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Fall/Winter 2017



Puma Perl

WAVES OF NEW YORK POETS

Here I am at 7:06 PM standing on line outside the Poetry Project

It’s a mild October evening barely crisp enough for a leather jacket
                over a Keith Richards shirt

Doors at 7:30, line stretches around corners, I need a front row seat
                I don’t always hear so well these days

We are celebrating Eileen Myles I remember taking her book home
from      the Neither/Nor Bookstore on 6th Street, entranced
                by her handsome tomboyness,
                her white shirt rolled to the elbows,
                her jeans so ripped and faded you could feel the softness

The slight hint of a mullet in a Ramones sort of way, arms crossed
yet still approachable and on the back cover in that same shirt
                lighting a cigarette,
                       Budweiser and pack of Marlboros on the desk,
                brick walls and a typewriter, yes, a typewriter and

I don’t remember whether I ever paid Rick for the book, probably not

After all, it was 1981 and I never paid for anything and it strikes me
                that few of the chattering girls around me were alive in 1981

I don’t remember much about 1981 but I do remember a typewriter
                on a kitchen table and I remember Bimbo Rivas and Pedro Pietri
                          shouting poems in the street but maybe I don’t remember

Maybe I don’t remember if I was really there or thought I must have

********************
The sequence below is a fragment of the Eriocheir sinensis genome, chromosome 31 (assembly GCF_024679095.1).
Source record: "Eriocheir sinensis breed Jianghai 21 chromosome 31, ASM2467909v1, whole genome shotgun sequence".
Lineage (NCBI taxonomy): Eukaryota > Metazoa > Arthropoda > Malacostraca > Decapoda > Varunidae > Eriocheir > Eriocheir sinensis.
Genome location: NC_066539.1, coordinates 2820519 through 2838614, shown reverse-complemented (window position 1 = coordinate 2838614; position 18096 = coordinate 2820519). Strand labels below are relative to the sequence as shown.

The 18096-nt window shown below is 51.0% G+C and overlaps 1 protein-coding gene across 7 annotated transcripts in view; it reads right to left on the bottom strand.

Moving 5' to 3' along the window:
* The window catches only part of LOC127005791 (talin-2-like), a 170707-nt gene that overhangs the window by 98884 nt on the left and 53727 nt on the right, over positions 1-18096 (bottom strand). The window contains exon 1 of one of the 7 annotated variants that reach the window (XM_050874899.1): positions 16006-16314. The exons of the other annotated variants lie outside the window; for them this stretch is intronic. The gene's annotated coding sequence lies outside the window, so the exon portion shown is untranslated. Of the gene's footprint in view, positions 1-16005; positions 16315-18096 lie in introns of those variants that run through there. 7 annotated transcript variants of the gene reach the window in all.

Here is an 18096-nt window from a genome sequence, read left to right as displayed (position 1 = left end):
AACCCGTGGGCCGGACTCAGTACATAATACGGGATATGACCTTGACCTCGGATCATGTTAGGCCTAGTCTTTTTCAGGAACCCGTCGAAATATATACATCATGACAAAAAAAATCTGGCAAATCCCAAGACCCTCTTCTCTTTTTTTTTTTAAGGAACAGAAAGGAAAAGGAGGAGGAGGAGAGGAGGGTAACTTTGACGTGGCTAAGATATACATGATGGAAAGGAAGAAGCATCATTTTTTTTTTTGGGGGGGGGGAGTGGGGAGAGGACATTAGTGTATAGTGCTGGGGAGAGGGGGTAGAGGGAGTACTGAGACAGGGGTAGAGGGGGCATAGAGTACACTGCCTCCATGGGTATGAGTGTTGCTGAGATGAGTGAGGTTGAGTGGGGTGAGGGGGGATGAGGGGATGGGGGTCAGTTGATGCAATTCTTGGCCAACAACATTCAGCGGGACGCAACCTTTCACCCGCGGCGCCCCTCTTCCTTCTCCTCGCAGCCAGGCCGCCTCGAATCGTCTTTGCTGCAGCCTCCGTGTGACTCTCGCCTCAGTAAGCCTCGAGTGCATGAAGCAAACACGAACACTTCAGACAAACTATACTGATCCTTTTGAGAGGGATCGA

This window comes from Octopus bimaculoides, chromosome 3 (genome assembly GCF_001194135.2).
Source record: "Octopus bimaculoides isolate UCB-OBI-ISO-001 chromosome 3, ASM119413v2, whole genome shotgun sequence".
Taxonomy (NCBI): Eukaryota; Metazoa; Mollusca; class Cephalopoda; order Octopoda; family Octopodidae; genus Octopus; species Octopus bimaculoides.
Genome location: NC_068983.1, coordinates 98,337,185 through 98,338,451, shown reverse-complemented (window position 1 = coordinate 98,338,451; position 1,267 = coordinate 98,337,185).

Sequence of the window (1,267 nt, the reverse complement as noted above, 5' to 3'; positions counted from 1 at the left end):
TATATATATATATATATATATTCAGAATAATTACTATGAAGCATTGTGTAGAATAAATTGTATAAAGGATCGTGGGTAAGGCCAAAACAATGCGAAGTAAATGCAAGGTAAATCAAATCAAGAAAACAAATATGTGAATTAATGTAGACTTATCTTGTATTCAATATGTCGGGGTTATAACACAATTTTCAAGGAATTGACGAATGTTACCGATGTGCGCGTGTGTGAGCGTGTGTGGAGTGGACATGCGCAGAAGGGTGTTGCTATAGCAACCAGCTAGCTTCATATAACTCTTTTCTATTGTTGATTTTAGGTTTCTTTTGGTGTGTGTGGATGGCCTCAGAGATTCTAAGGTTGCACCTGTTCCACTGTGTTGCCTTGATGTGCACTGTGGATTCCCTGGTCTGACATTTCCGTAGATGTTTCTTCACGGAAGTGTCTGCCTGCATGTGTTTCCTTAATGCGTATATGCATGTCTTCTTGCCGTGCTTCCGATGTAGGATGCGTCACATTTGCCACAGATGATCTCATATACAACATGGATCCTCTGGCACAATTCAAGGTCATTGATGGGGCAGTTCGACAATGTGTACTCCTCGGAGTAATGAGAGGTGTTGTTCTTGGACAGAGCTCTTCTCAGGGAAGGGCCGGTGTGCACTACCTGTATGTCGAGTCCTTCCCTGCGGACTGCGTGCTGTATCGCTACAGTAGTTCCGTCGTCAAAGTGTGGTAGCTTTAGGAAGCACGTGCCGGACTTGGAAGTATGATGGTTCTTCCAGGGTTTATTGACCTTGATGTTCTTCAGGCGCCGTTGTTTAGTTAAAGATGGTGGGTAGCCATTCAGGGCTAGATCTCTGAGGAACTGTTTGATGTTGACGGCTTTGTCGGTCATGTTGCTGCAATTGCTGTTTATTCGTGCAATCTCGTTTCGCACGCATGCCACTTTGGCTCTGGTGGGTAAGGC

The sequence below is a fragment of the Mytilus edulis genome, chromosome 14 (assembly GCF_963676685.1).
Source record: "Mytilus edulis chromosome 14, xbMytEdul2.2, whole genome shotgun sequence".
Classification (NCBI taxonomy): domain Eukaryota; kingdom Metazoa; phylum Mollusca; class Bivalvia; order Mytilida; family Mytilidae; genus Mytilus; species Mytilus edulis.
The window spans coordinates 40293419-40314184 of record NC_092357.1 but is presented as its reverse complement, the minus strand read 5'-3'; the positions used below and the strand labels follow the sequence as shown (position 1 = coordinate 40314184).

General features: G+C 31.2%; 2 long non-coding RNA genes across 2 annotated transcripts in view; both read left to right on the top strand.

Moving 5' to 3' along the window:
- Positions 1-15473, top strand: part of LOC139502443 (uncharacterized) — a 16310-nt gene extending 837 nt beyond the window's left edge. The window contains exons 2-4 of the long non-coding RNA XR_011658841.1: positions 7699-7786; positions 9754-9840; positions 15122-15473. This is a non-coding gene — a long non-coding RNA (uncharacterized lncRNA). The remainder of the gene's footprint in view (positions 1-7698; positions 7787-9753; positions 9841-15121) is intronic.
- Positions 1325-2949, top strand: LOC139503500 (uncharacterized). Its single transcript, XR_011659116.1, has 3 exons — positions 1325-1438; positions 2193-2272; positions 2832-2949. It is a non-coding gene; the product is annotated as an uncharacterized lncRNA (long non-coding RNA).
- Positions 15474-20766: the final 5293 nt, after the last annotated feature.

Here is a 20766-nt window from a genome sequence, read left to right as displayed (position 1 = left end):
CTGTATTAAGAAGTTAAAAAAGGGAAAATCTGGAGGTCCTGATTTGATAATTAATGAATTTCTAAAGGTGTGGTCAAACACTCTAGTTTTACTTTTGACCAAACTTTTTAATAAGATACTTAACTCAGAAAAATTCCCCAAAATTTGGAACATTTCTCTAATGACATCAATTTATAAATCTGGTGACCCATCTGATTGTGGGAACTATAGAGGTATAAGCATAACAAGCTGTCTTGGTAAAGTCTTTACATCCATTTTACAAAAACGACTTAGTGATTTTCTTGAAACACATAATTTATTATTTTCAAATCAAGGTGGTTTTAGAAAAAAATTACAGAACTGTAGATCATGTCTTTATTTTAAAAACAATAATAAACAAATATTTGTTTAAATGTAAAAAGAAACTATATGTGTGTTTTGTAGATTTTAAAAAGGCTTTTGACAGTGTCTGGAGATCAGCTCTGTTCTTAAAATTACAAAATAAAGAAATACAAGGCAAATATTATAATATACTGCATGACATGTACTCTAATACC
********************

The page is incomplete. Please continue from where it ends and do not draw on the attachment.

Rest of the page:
been there because I must have been somewhere, isn’t                 
everyone? Always?

Here I am at 7:18 PM and the line stretches around two corners
                I’m pretty sure I am where I stand and
                not somebody else I used to know
                as the girls chatter and the boys shuffle their feet

All of the girls are pretty but aren’t all young girls pretty?
                Was I? Or was I somebody else even then?

I can’t see him but I’m sure Pedro’s long coat touched the ground
                when he stooped down to catch that last can of beer
                as it rolled from the brown paper bag

I remember the poet’s young sisters laughing as they recalled
                Bimbo’s voice so loud in the park he shook the trees

Maybe it was a night I wasn’t there. I was somewhere, but I can still
see the bandshell where the homeless slept, where my daughter
learned to climb stairs but it’s not there any more and neither
are Bimbo or Pedro or the poet with the laughing sisters

But somehow I am, without reason or a hat, I am

And here I am, it’s 7:27 PM outside the St. Mark’s Church
                In three minutes doors will open and several hours from now
                                the doors will close

I’ll leave by myself, remaining who I am, walk down Second Avenue
                         across Seventh Street, past the park, and two, no three,
                                                places I’ve lived

Past the invisible bandshell, and the silent voices of grown children

Here I am, it is 7:30 PM and the line moves and we start to advance
                just a little bit, just a little bit, we move forward


Puma Perl is a widely published poet and writer, and has four solo collections in print. She is the producer and creator of Puma Perl’s Pandemonium, which brings spoken word together with rock and roll, and performs regularly with her band, Puma Perl and Friends. She is also an award winning freelance journalist and writes for the Villager.

 


 

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